Helpful Tips for Practicing Longboard Pumping

Helpful Tips for Practicing Longboard Pumping

Master the carving technique first.

In reality, pumping is just the exaggerated version of carving. It involves a lot of tilting the board for it to turn right or left. Are you afraid that you’d fall over while pumping? Don’t be. It is normal to have this feeling when you’re still trying to learn how to pump. However, the more you practice it, the more you will realize that centrifugal force will help you stay upright on the longboard. 

Avoid over-reliance on heels or toes.

Is it normal for beginners to have the tendency to rely on which is stronger, i.e., heels vs toes? Yes, it is. But depending too much on either of these two will prevent you from pumping with more efficiency. You have to be good at turning on both sides using your heels and toes. You may feel less strong on one side but in order to keep you moving forward, you have to practice working around that drawback.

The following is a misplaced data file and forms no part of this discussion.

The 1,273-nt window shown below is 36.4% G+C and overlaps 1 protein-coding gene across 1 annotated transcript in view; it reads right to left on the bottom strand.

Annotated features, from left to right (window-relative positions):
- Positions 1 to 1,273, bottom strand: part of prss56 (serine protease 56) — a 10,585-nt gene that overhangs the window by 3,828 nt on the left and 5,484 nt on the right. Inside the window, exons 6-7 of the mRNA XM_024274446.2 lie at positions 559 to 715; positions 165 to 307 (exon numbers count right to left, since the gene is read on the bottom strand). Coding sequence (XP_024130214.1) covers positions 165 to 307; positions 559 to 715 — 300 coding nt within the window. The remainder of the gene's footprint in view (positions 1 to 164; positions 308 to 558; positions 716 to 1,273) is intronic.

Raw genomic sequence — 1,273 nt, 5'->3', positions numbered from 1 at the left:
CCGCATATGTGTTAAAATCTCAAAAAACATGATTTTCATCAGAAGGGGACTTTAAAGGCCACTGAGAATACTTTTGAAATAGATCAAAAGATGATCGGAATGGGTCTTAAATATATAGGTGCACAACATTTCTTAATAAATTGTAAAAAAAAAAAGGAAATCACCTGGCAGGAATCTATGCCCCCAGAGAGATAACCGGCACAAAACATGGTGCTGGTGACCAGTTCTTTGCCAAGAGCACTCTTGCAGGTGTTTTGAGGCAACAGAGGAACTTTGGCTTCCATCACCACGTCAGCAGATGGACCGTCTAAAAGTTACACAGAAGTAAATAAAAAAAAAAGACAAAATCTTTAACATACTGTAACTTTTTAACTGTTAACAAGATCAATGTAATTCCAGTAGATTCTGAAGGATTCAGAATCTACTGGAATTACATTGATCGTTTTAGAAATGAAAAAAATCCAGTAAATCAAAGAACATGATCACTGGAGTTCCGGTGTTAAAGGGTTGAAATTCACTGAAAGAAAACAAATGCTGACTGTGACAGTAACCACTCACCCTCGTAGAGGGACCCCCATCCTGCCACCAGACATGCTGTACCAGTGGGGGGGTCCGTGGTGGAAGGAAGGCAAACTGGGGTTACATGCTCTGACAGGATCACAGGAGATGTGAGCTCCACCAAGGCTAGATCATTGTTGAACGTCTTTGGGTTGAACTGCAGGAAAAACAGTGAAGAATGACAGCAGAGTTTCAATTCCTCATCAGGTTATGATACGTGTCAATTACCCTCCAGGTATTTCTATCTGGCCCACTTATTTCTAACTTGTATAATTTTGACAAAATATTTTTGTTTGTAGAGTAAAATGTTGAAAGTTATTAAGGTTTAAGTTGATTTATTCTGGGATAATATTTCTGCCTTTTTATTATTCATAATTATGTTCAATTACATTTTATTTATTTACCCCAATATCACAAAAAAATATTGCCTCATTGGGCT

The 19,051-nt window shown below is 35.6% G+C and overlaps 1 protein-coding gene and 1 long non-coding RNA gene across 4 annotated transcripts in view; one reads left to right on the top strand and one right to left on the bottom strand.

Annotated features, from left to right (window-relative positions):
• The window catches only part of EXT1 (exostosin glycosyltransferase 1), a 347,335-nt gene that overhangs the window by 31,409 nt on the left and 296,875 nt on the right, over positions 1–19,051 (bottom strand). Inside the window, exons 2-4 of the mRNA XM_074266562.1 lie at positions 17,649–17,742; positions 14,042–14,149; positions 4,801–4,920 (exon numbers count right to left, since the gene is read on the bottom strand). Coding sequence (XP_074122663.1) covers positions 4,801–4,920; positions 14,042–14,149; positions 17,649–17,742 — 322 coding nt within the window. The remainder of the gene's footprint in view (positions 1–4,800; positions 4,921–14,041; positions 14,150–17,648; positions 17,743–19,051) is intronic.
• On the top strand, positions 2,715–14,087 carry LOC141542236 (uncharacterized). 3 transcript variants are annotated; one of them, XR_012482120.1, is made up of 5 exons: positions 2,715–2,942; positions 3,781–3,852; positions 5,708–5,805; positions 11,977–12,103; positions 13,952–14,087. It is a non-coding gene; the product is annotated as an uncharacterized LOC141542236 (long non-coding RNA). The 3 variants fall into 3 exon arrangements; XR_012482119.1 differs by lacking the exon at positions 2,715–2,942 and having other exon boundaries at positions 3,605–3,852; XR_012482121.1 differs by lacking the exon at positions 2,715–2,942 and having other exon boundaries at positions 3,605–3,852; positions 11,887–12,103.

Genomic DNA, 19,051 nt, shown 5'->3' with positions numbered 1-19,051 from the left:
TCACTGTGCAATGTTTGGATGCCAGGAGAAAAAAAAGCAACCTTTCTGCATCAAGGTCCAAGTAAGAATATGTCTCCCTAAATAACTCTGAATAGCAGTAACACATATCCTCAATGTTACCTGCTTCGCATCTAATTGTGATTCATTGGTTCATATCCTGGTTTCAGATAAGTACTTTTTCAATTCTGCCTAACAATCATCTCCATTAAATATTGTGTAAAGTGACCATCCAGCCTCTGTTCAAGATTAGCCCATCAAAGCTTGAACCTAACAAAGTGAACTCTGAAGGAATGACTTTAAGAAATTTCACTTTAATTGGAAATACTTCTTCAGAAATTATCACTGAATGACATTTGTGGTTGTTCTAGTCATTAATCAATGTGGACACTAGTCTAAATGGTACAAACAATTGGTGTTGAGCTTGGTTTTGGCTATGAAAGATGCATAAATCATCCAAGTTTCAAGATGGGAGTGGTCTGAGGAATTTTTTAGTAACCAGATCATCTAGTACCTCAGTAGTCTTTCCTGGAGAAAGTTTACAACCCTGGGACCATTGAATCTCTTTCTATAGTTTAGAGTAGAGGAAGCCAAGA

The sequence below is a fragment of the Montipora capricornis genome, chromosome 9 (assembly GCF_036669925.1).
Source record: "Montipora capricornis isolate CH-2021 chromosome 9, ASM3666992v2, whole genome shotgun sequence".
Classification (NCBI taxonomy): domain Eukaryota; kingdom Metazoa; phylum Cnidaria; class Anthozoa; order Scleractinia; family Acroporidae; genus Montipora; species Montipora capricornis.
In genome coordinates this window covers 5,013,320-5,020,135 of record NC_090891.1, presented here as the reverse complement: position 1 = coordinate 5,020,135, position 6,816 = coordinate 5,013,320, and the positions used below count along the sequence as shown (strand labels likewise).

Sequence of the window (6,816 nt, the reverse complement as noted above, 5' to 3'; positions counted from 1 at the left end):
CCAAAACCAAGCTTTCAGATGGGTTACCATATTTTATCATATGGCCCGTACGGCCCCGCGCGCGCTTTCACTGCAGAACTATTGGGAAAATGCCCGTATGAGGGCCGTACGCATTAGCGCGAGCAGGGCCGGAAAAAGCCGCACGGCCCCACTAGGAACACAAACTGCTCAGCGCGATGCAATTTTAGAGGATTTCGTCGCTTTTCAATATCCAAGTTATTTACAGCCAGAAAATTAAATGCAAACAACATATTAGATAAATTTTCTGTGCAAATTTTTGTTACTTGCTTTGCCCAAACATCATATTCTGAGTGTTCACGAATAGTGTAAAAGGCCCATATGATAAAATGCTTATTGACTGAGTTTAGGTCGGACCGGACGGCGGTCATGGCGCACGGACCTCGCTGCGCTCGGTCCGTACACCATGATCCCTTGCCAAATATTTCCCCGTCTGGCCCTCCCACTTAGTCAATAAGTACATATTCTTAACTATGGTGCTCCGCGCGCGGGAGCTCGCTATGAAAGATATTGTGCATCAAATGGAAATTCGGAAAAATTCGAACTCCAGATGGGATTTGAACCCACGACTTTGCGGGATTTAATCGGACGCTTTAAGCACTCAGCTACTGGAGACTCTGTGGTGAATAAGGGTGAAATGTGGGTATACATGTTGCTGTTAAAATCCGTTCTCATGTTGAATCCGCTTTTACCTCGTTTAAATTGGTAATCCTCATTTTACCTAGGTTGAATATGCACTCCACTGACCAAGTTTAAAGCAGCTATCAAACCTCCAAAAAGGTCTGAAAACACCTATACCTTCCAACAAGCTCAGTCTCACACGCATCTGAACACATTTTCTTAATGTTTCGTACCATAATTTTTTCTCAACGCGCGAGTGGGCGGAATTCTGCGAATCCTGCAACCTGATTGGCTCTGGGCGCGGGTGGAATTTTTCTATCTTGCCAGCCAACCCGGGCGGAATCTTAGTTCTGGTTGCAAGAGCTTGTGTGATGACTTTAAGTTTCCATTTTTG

Make sure you know the right way to push effectively.

Do you still need to do some pushing when starting? Definitely. Pushing is an important technique that will keep you going especially when you’re running on flat ground. This may sound counterproductive to the aim of pumping but when you’re riding on flat tarmac, there is no other way to get off the starting block but to keep pushing. 

Know how to do vertical springing.